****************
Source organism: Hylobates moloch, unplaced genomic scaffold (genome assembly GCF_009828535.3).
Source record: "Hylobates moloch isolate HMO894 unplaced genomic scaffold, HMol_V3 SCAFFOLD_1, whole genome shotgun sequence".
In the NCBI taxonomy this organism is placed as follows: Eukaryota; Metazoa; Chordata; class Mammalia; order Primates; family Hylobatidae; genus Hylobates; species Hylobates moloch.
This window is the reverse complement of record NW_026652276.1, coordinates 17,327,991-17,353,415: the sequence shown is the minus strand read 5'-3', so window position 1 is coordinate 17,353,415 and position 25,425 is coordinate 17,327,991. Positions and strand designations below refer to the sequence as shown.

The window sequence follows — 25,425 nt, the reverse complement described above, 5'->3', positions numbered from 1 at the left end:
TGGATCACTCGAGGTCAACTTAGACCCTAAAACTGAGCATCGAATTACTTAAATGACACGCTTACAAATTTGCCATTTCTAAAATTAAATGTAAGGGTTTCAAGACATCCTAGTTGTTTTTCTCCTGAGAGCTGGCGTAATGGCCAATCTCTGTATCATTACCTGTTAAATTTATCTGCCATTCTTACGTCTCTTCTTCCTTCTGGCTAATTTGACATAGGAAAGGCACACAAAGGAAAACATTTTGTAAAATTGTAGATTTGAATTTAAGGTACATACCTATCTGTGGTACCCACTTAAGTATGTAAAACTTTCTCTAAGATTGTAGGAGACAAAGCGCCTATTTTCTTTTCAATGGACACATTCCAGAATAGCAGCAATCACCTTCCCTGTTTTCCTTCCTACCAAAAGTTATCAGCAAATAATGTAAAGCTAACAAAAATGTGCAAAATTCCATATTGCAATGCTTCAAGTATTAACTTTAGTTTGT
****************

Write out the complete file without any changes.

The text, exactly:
Source organism: Hylobates moloch, unplaced genomic scaffold (genome assembly GCF_009828535.3).
Source record: "Hylobates moloch isolate HMO894 unplaced genomic scaffold, HMol_V3 SCAFFOLD_1, whole genome shotgun sequence".
In the NCBI taxonomy this organism is placed as follows: Eukaryota; Metazoa; Chordata; class Mammalia; order Primates; family Hylobatidae; genus Hylobates; species Hylobates moloch.
This window is the reverse complement of record NW_026652276.1, coordinates 17,327,991-17,353,415: the sequence shown is the minus strand read 5'-3', so window position 1 is coordinate 17,353,415 and position 25,425 is coordinate 17,327,991. Positions and strand designations below refer to the sequence as shown.

The window sequence follows — 25,425 nt, the reverse complement described above, 5'->3', positions numbered from 1 at the left end:
TGGATCACTCGAGGTCAACTTAGACCCTAAAACTGAGCATCGAATTACTTAAATGACACGCTTACAAATTTGCCATTTCTAAAATTAAATGTAAGGGTTTCAAGACATCCTAGTTGTTTTTCTCCTGAGAGCTGGCGTAATGGCCAATCTCTGTATCATTACCTGTTAAATTTATCTGCCATTCTTACGTCTCTTCTTCCTTCTGGCTAATTTGACATAGGAAAGGCACACAAAGGAAAACATTTTGTAAAATTGTAGATTTGAATTTAAGGTACATACCTATCTGTGGTACCCACTTAAGTATGTAAAACTTTCTCTAAGATTGTAGGAGACAAAGCGCCTATTTTCTTTTCAATGGACACATTCCAGAATAGCAGCAATCACCTTCCCTGTTTTCCTTCCTACCAAAAGTTATCAGCAAATAATGTAAAGCTAACAAAAATGTGCAAAATTCCATATTGCAATGCTTCAAGTATTAACTTTAGTTTGT